Know Before You Go...®
Visiting the Cayman Islands will give you easy access to some of the best snorkeling, diving, and fishing in the Caribbean. There’s also lots of shopping and other activities to take part in away from your villa or hotel room, like a visit to the sea turtle hatchery. Use the information within these tabs to learn more about the three islands that make up the Caymans.
- Stingray City: Snorkel or dive with friendly stingrays
- Diving - and plenty of it
- Seven Mile Beach
- Pedro St. James National Historic Site
- Turtle farm
- Hiking the Mastic Trail
- Sunbathing and snorkeling
- Shopping and fine cuisine!
The Cayman Islands were sighted by Christopher Columbus in 1503 on his fourth trip to the New World enroute to Hispaniola. The two islands of Cayman Brac and Little Cayman appeared on a 1523 map and by 1530 were named Caymanas, derived from the Carib Indian word for the marine crocodile.
The first census of the Islands was taken in 1802, showing a population on Grand Cayman of 933, of whom 545 were slaves. Before slavery was abolished in 1834, there were over 950 slaves owned by 116 families. Emancipation paved the way for development of a homogeneous society.
Though Cayman was always regarded as a dependency of Jamaica, the reins of government by that colony were loosely held in the early years, and a tradition grew up of self-government, with matters of public concern decided at meetings of all free males.
The constitutional relationship between Cayman and Jamaica remained ambiguous until 1863 when an act of the British parliament formally made the Cayman Islands a dependency of Jamaica. When Jamaica achieved independence in 1962, the Islands opted to remain under the British Crown, and an administrator (in 1971 the title became Governor) appointed from London assumed the responsibilities previously held by the governor of Jamaica.
See and be seen on 7 Mile Beach
The place to be seen in the Cayman Islands is 7 Mile Beach on Grand Cayman. This stretch of white sand plays host to some of the hottest resorts on the island, casual and upscale restaurants and plenty of tour companies lobbying for your time. It's also the perfect spot for sunbathing and people watching. Even snorkelers come to explore the coral reefs here. From dawn until dusk, there's plenty to do and see on 7 Mile Beach!
It's a feeding frenzy in Stingray City
Swimming with a school of sting rays sounds dangerous, but these charming sea creatures are surprisingly docile. In the mid 80s, fisherman would anchor at North Sound and clean their catch. It didn't take the stingrays long to sniff out this 'food court', and so Stingray City was born. Today, tourists bring the buffet and can see as many as 30 or 40 a day. Stingray City averages 12 feet in depth, so it's fun for even young visitors. You can also find stingrays swarming on the sandbar which is slightly shallower at depths ranging from 3-10 feet.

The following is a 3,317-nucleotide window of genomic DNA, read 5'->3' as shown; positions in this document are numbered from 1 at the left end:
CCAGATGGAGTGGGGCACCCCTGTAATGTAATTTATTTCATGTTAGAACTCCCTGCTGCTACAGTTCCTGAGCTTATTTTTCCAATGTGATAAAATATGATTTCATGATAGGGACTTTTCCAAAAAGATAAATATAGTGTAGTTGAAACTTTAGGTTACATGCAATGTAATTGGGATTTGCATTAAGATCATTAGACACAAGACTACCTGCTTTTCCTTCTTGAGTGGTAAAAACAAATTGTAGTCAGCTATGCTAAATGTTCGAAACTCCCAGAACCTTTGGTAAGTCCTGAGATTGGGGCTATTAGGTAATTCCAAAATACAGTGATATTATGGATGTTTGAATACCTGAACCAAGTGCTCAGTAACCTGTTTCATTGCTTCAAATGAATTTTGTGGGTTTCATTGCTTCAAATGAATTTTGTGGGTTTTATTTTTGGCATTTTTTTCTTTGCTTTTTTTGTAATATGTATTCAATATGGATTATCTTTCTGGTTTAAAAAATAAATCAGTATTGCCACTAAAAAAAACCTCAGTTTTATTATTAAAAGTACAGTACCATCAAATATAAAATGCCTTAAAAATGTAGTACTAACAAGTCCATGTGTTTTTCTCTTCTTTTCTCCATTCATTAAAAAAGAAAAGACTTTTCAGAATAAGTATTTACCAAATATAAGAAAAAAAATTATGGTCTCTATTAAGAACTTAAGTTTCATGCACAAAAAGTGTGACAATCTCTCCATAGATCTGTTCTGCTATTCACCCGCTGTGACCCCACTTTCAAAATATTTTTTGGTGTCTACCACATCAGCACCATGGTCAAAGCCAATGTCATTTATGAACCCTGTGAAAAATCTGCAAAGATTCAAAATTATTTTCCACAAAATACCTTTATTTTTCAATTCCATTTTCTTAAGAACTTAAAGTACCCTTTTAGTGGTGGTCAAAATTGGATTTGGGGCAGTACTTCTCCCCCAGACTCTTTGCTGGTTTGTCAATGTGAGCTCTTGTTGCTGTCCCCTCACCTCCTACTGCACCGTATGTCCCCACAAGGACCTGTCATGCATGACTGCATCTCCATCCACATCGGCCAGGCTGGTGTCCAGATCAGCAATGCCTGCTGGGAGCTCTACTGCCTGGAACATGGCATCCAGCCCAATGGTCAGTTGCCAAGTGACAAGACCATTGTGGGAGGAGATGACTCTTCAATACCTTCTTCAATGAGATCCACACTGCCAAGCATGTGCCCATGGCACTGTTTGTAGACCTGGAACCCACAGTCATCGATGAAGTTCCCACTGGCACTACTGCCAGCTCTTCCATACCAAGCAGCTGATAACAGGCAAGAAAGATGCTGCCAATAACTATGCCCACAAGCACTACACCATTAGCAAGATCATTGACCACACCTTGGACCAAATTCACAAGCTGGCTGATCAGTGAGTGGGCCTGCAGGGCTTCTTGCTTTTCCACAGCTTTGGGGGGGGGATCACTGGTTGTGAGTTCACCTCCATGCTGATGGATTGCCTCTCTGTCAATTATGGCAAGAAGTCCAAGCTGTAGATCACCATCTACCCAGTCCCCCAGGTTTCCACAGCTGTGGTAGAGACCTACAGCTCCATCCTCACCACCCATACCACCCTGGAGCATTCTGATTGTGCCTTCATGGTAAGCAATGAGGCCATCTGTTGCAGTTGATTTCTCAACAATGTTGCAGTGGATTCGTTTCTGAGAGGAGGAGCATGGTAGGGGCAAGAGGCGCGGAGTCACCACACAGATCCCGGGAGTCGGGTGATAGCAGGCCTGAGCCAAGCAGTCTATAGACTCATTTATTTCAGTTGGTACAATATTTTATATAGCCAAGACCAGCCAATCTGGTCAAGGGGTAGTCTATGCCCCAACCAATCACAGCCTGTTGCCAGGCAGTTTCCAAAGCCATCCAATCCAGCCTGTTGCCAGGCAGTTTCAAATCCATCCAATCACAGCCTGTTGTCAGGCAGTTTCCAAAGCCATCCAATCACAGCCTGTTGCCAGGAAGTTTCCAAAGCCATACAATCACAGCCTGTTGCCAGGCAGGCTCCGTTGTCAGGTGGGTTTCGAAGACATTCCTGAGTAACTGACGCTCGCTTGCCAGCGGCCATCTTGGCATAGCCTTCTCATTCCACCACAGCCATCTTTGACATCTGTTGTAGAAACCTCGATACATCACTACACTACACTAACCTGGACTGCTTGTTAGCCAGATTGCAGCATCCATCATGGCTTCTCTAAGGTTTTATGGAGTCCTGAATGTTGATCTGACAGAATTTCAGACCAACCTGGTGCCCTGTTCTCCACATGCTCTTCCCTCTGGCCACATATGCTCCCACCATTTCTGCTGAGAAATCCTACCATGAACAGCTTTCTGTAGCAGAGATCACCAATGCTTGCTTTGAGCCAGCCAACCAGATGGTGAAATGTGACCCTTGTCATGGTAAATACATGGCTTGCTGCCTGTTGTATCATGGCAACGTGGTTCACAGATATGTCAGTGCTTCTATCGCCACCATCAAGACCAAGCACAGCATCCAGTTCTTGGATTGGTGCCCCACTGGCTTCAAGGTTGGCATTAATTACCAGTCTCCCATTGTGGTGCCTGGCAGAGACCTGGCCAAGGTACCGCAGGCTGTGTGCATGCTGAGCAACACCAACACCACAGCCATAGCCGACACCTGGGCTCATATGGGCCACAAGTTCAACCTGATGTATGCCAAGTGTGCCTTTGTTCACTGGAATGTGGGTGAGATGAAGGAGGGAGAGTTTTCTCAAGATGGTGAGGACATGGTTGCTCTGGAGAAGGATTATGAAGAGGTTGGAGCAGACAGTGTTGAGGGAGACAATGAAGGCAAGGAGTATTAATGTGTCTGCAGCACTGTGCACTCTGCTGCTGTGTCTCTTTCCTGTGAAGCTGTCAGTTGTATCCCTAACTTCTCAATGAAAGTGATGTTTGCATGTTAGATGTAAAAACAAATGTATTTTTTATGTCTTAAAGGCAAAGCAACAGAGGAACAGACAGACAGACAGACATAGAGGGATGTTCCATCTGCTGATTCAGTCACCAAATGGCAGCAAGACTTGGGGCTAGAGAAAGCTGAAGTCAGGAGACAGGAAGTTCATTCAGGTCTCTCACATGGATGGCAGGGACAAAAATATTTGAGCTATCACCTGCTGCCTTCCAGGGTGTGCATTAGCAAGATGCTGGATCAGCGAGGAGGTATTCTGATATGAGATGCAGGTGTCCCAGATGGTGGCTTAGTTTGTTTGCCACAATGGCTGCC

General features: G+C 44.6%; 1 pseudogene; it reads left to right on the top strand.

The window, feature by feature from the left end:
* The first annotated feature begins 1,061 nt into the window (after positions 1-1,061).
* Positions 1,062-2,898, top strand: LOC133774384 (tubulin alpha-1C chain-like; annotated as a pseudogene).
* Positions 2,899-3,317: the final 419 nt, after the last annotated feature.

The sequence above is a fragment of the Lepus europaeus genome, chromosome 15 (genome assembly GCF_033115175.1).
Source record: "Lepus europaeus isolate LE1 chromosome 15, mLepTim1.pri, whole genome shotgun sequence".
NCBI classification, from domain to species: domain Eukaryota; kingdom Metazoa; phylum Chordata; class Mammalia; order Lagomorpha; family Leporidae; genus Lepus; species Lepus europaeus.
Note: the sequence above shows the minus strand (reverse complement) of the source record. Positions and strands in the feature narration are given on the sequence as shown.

World-renowned scuba destination
You'll find the Cayman Islands on pretty much every list of top dive sites. And since scuba diving is so popular here, this is the perfect destination to learn to dive, take an advanced course, or get the kids certified. With so many dive sites, it's hard to pick the best spot but Little Cayman and the Captain Keith Tibbets wreck dive on Cayman Brac are among our favorites. And there's plenty of tour boats waiting to take groups out daily and even on night runs.
Transportation on Cayman
Getting to Cayman and getting around. Our transportation tips will help make your trip smoother. More good sand advice.
Visas are not required for U.S., U.K., or Canadian citizens.
Airlines Flying Here
Weekly flights between Miami and Grand Cayman with connections to Cayman Brac and Little Cayman. Airlines with direct service from Miami are Cayman Airways and American Airlines. Cayman Airways flies direct from Chicago and Washington, DC. Other airlines that fly into Grand Cayman include Delta, Continental, Southwest Airlines, and Northwest. Inter-island service is provided by Cayman Airways.
"Owen Roberts International Airport" is the largest passenger airport in the Cayman Islands and is located on Grand Cayman. Cayman Brac also has its own airport, "Gerrard Smith International Airport".
$25 U.S. and $16 passenger facilities charge (PCF). Included in the price of your airline ticket.
On the left - valid driver's license required. A seat belt law is in effect which applies to every person in the vehicle including children
You must be 21 years to drive a rental car. All visitors to the Cayman Islands who intend to drive any vehicle are required to purchase a Visitor's Driving Permit for US$7.50 each (one-time charge, valid for six months or duration of stay, whichever is shorter) - except individuals who hold a valid International Driver's License. Scooter rentals are also available on Grand Cayman from a few companies. Riders are required by law to wear a helmet at all times and urged to be extremely careful. Average daily rate is US$40 which includes helmet and the mandatory Visitors Driving Permit.
Cayman Weddings and Honeymoons
Vacationers don’t just stay in Cayman villas - they come to paradise to get married and celebrate their honeymoons! Work with a wedding planner on the island to help get a license granted by the Governor. Cost: US$178 plus a US$12 stamp duty. Documents Required: Passport or birth certificate, Cayman Islands embarkation/disembarkation card as well as divorce or death certificate.
Know Before You Go...® - Cayman Travel Tips
Before making their way to Cayman villas, vacationers like to know a little bit of helpful information to make them feel more at home during their stay. Take a look at our travel tips to make your time in villas in Cayman even more relaxing.